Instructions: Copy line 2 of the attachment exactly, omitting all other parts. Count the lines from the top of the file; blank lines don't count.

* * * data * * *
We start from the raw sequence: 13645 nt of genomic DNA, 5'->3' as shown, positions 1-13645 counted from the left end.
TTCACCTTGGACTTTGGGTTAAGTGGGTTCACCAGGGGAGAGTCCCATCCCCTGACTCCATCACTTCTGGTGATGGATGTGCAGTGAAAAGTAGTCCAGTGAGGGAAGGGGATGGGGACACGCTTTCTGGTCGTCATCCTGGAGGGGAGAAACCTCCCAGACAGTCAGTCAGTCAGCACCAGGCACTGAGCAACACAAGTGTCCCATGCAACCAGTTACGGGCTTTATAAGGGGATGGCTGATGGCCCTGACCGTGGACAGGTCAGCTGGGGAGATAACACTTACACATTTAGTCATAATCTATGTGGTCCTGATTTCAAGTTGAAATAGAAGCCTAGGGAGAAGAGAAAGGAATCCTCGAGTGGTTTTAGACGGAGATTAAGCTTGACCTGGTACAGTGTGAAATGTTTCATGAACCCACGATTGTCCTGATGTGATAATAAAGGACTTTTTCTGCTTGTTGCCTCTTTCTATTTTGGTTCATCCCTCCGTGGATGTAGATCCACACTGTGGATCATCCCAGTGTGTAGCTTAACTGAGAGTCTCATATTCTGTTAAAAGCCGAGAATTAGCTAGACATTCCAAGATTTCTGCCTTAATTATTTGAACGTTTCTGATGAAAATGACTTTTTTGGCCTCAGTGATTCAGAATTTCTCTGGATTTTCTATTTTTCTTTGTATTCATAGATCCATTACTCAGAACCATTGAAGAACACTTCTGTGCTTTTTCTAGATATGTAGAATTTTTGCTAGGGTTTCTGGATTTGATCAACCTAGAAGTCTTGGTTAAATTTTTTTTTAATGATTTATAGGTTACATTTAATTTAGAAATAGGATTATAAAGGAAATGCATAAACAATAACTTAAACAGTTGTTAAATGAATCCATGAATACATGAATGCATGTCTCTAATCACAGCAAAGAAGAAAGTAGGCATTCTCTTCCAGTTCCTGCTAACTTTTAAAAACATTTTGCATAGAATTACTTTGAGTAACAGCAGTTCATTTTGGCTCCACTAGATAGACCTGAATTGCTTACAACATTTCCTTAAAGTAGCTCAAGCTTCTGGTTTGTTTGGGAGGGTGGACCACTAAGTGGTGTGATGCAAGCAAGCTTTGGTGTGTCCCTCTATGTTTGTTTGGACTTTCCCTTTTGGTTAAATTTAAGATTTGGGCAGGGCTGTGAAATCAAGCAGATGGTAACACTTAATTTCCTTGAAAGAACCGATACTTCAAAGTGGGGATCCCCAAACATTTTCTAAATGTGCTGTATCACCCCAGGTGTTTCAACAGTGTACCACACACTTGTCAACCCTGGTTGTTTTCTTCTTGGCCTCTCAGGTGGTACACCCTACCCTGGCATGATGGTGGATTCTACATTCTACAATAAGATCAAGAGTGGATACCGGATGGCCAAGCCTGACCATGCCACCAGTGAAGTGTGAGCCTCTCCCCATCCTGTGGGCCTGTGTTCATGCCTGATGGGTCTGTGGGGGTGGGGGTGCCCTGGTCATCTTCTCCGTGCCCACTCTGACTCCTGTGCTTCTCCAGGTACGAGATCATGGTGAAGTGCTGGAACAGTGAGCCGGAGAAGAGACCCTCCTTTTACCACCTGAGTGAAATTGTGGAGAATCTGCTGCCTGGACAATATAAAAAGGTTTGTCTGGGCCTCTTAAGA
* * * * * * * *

TTCACCTTGGACTTTGGGTTAAGTGGGTTCACCAGGGGAGAGTCCCATCCCCTGACTCCATCACTTCTGGTGATGGATGTGCAGTGAAAAGTAGTCCAGTGAGGGAAGGGGATGGGGACACGCTTTCTGGTCGTCATCCTGGAGGGGAGAAACCTCCCAGACAGTCAGTCAGTCAGCACCAGGCACTGAGCAACACAAGTGTCCCATGCAACCAGTTACGGGCTTTATAAGGGGATGGCTGATGGCCCTGACCGTGGACAGGTCAGCTGGGGAGATAACACTTACACATTTAGTCATAATCTATGTGGTCCTGATTTCAAGTTGAAATAGAAGCCTAGGGAGAAGAGAAAGGAATCCTCGAGTGGTTTTAGACGGAGATTAAGCTTGACCTGGTACAGTGTGAAATGTTTCATGAACCCACGATTGTCCTGATGTGATAATAAAGGACTTTTTCTGCTTGTTGCCTCTTTCTATTTTGGTTCATCCCTCCGTGGATGTAGATCCACACTGTGGATCATCCCAGTGTGTAGCTTAACTGAGAGTCTCATATTCTGTTAAAAGCCGAGAATTAGCTAGACATTCCAAGATTTCTGCCTTAATTATTTGAACGTTTCTGATGAAAATGACTTTTTTGGCCTCAGTGATTCAGAATTTCTCTGGATTTTCTATTTTTCTTTGTATTCATAGATCCATTACTCAGAACCATTGAAGAACACTTCTGTGCTTTTTCTAGATATGTAGAATTTTTGCTAGGGTTTCTGGATTTGATCAACCTAGAAGTCTTGGTTAAATTTTTTTTTAATGATTTATAGGTTACATTTAATTTAGAAATAGGATTATAAAGGAAATGCATAAACAATAACTTAAACAGTTGTTAAATGAATCCATGAATACATGAATGCATGTCTCTAATCACAGCAAAGAAGAAAGTAGGCATTCTCTTCCAGTTCCTGCTAACTTTTAAAAACATTTTGCATAGAATTACTTTGAGTAACAGCAGTTCATTTTGGCTCCACTAGATAGACCTGAATTGCTTACAACATTTCCTTAAAGTAGCTCAAGCTTCTGGTTTGTTTGGGAGGGTGGACCACTAAGTGGTGTGATGCAAGCAAGCTTTGGTGTGTCCCTCTATGTTTGTTTGGACTTTCCCTTTTGGTTAAATTTAAGATTTGGGCAGGGCTGTGAAATCAAGCAGATGGTAACACTTAATTTCCTTGAAAGAACCGATACTTCAAAGTGGGGATCCCCAAACATTTTCTAAATGTGCTGTATCACCCCAGGTGTTTCAACAGTGTACCACACACTTGTCAACCCTGGTTGTTTTCTTCTTGGCCTCTCAGGTGGTACACCCTACCCTGGCATGATGGTGGATTCTACATTCTACAATAAGATCAAGAGTGGATACCGGATGGCCAAGCCTGACCATGCCACCAGTGAAGTGTGAGCCTCTCCCCATCCTGTGGGCCTGTGTTCATGCCTGATGGGTCTGTGGGGGTGGGGGTGCCCTGGTCATCTTCTCCGTGCCCACTCTGACTCCTGTGCTTCTCCAGGTACGAGATCATGGTGAAGTGCTGGAACAGTGAGCCGGAGAAGAGACCCTCCTTTTACCACCTGAGTGAAATTGTGGAGAATCTGCTGCCTGGACAATATAAAAAGGTTTGTCTGGGCCTCTTAAGA